to say to the boys when they come
back from over there when they ask
you what you did while they were
gone? What will f your answer be?
There have been over 150 colored
men to apply for enlistment here in
the last month and as we are not
taking colored volunteers now I had
to turn them away, and they looked
very sad when they found out that
they could not get in.
For further information call on
or write the recruiting officer, U. S.
army, Ocala, Fla. Charles Aler,
Recruiting Officer.
Mr. William Camp left Tuesday af-
ernoon for Lake Toxaway, N. C,
where he will spend the remainder of
the summer at the mountain home of
his sister, Mrs. G. F. Armstrong of
Savannah. William is doing his best
to enlist in the government service.
His size arid weight are against his
going into the line of either the army
or navy, but he has a natural talent
for machinery, which he has constant constantly,
ly, constantly, improved, and as he is intensely
loyal it will pay Uncle Sam to take
him on. William could easily obtain
work at high wages in any shipbuild shipbuilding
ing shipbuilding plant or munition works, but he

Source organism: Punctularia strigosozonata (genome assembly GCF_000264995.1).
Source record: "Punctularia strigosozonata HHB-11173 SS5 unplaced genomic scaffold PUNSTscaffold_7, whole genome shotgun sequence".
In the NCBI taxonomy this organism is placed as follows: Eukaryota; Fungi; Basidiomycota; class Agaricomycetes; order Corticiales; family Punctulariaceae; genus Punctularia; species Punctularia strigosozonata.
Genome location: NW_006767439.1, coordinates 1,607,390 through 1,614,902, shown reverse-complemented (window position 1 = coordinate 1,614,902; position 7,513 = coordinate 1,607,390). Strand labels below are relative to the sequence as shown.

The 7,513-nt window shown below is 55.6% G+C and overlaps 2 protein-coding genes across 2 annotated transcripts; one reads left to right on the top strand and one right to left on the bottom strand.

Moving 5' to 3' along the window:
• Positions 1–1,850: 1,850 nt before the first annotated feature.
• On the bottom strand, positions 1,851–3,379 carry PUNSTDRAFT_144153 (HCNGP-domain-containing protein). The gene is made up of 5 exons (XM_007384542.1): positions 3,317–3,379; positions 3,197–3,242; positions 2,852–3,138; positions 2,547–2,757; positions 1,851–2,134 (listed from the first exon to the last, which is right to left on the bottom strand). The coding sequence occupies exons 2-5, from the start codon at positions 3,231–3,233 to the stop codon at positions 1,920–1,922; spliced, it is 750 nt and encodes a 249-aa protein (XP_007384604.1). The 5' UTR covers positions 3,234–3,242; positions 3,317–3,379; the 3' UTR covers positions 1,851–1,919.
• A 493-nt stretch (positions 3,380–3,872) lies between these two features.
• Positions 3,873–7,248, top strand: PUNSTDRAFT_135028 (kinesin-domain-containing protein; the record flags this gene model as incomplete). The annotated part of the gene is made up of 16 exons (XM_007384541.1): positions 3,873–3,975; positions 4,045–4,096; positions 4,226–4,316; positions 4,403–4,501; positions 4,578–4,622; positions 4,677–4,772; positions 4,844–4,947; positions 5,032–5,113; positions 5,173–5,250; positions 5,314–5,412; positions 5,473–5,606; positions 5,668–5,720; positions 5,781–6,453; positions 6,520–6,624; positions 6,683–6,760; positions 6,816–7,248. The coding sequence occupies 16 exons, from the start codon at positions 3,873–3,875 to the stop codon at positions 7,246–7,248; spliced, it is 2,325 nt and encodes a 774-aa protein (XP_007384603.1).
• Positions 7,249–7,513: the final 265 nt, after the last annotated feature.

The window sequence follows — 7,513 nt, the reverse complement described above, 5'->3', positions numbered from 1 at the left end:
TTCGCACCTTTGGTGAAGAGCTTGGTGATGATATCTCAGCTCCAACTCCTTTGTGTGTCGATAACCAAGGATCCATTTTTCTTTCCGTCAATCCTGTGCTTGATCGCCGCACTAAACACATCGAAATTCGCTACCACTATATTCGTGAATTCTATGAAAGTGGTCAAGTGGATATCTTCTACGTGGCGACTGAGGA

would rather work for Uncle Sam at
a dollar a day than make five or six
with a private corporation.
Moultrie Thomas, returned to Jack Jacksonville
sonville Jacksonville yesterday.

SOI OF THEM MANY
HAVE SENSE



OCALA EVENING STAB, WEDNESDAY, JULY 17, 1918

!

OCALA EVENING STAR

InlllMbrl Kvry liny Kxc-ept Sunday by
STAR PUBLISHING COMPANY
OF OCALA, FLA.
It. K. Carroll, I'reMtdVnt
P. V. l-rvrnixl, eerelr--Treaurer
.1. If. Urn jamin, Editor
Kntcrt-d at Ocala, Fla., ostofflce as
jcon-cias;j matter.
TLXKI'IIOXKS
HiiMliirHK Of flee Flve-On
Ktlllwrlnl Department Two-Seven
M-i-t- Editor Five, Double-One
. ...
AUVi:itTISIti R.VTES
IllMplayt Plate 10c. per inch for con consecutive
secutive consecutive insertions. Alternate Inser Insertions
tions Insertions 25 per cent, additional. Composi Composition
tion Composition charged on ads. that run less than
six times 5c. per inch. Special position
20 per cent, additional. Kates based on
4-inch minimum. Less than four inches
will take higher rate, which will be
furnished on application.
Heading Not !- i Sc. per line for first
insertion; 3c. per line for each subse subsequent
quent subsequent insertion. One change a week
allowed on readers without extra com composition
position composition charges.
Jegal advertisements at legal rates.
Electros must be mounted, or charge
will be made for mounting.
MEMHER ASSOCIATED PRESS
The Associated Press is exclusively
entitled for the use for republication of
all -news dispatches credited to it or
not otherwise creaitea in xni3 paper
and also the local news published
herein. All rights of republication of
special dispatches herein are also re reserved.
served. reserved. SUIISCIIIPTIOX KATES
Dotnextie
One year, in advance $5.00